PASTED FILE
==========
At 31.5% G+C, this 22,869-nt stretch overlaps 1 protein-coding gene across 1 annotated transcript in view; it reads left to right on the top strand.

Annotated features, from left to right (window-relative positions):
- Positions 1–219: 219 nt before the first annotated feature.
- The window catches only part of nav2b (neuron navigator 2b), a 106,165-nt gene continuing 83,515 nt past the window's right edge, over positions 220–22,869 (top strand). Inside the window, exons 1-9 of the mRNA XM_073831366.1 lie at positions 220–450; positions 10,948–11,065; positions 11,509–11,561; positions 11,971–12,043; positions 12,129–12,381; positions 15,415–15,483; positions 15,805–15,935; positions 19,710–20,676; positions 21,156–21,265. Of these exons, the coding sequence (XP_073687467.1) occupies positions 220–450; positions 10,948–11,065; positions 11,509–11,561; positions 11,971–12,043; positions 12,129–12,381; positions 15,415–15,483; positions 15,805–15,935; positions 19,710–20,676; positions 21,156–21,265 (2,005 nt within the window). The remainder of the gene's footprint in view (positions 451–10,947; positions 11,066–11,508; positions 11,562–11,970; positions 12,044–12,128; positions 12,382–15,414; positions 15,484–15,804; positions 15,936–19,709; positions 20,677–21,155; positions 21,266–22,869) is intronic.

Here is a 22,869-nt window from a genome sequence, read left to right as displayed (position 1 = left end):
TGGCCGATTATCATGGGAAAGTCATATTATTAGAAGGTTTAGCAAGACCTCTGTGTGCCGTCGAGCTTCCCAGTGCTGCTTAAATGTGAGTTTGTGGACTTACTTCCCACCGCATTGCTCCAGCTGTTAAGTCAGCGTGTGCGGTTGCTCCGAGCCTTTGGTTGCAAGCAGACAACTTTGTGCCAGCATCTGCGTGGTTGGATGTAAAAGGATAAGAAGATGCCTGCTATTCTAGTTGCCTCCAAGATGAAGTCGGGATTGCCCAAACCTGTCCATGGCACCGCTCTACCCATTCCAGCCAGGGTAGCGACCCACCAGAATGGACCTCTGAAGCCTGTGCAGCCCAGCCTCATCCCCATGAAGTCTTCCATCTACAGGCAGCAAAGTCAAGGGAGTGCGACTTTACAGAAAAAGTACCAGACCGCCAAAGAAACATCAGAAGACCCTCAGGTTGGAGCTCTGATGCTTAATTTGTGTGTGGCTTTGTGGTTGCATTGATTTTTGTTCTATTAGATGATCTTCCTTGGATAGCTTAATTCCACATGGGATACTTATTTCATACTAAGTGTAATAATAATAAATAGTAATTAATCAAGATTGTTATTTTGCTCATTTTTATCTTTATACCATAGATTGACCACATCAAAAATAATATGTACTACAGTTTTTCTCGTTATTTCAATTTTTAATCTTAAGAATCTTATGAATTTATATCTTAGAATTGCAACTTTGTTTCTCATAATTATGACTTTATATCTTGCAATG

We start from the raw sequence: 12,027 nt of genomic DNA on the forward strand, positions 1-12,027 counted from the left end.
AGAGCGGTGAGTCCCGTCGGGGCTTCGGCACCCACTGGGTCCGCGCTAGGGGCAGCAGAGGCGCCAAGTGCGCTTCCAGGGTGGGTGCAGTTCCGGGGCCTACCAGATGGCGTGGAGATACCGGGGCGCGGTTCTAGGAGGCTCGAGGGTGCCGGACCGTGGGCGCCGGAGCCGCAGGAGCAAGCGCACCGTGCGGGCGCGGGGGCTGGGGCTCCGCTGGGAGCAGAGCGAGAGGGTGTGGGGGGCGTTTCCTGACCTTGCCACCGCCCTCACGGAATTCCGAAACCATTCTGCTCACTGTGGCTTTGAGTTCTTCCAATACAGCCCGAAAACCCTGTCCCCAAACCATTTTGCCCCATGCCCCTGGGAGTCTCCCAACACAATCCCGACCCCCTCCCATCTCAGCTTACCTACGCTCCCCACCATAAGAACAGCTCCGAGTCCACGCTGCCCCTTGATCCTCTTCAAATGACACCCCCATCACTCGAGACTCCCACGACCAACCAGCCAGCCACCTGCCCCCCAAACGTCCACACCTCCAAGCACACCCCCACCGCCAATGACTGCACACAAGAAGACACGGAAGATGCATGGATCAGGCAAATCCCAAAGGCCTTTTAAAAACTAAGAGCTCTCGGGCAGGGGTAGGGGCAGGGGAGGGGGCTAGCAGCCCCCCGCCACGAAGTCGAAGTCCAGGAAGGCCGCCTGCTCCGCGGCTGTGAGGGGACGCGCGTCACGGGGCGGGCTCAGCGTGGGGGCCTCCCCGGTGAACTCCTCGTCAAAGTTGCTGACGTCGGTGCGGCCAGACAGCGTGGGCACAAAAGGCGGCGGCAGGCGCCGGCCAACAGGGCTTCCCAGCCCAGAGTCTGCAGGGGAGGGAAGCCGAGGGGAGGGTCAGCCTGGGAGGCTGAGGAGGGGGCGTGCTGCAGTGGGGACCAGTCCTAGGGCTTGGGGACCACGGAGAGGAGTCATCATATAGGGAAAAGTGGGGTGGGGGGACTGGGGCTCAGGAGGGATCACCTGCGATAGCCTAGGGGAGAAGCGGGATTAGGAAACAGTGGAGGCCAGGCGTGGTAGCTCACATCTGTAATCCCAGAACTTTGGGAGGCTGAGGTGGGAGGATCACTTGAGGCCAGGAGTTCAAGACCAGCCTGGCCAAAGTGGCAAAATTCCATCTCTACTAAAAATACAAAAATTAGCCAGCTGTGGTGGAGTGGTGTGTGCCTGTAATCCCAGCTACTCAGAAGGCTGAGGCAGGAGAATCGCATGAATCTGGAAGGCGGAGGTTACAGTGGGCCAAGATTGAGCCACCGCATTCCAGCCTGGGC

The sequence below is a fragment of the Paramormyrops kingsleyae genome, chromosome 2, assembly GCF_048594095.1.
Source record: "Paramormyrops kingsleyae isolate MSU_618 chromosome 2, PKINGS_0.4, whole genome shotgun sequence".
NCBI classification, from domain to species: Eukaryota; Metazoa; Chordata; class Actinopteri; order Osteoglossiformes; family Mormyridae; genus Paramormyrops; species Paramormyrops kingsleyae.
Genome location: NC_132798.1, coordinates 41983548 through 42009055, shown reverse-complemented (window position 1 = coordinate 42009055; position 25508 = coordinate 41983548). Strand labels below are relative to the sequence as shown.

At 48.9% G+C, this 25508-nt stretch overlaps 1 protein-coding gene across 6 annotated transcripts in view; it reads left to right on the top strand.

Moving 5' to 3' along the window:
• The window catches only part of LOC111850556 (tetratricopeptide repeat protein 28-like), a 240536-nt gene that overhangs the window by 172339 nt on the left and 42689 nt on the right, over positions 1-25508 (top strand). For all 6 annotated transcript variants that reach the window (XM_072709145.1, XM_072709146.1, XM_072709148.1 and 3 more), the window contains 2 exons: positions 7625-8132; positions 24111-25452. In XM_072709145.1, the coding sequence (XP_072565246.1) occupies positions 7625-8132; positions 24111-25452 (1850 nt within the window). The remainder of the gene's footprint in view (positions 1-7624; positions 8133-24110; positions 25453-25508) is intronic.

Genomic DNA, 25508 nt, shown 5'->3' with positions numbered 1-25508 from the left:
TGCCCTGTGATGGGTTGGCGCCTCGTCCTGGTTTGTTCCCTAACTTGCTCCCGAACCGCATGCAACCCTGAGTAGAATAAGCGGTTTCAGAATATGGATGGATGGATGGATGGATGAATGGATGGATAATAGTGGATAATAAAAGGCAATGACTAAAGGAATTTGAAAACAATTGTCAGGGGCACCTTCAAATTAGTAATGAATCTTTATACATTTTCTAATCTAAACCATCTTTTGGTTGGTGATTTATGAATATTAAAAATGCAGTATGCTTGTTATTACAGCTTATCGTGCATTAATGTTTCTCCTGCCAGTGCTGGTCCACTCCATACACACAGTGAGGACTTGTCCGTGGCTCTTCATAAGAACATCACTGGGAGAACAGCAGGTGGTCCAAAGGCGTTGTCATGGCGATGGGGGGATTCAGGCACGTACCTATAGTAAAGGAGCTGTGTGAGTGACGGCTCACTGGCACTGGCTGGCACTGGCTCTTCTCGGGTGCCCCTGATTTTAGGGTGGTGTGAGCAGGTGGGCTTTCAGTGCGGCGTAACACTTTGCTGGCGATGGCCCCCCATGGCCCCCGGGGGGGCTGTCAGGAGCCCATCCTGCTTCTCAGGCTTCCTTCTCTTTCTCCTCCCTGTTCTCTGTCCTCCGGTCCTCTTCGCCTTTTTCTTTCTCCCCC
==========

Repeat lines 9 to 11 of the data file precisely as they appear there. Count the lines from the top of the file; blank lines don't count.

The sequence below is a fragment of the Paramormyrops kingsleyae genome, chromosome 2, assembly GCF_048594095.1.
Source record: "Paramormyrops kingsleyae isolate MSU_618 chromosome 2, PKINGS_0.4, whole genome shotgun sequence".
NCBI classification, from domain to species: Eukaryota; Metazoa; Chordata; class Actinopteri; order Osteoglossiformes; family Mormyridae; genus Paramormyrops; species Paramormyrops kingsleyae.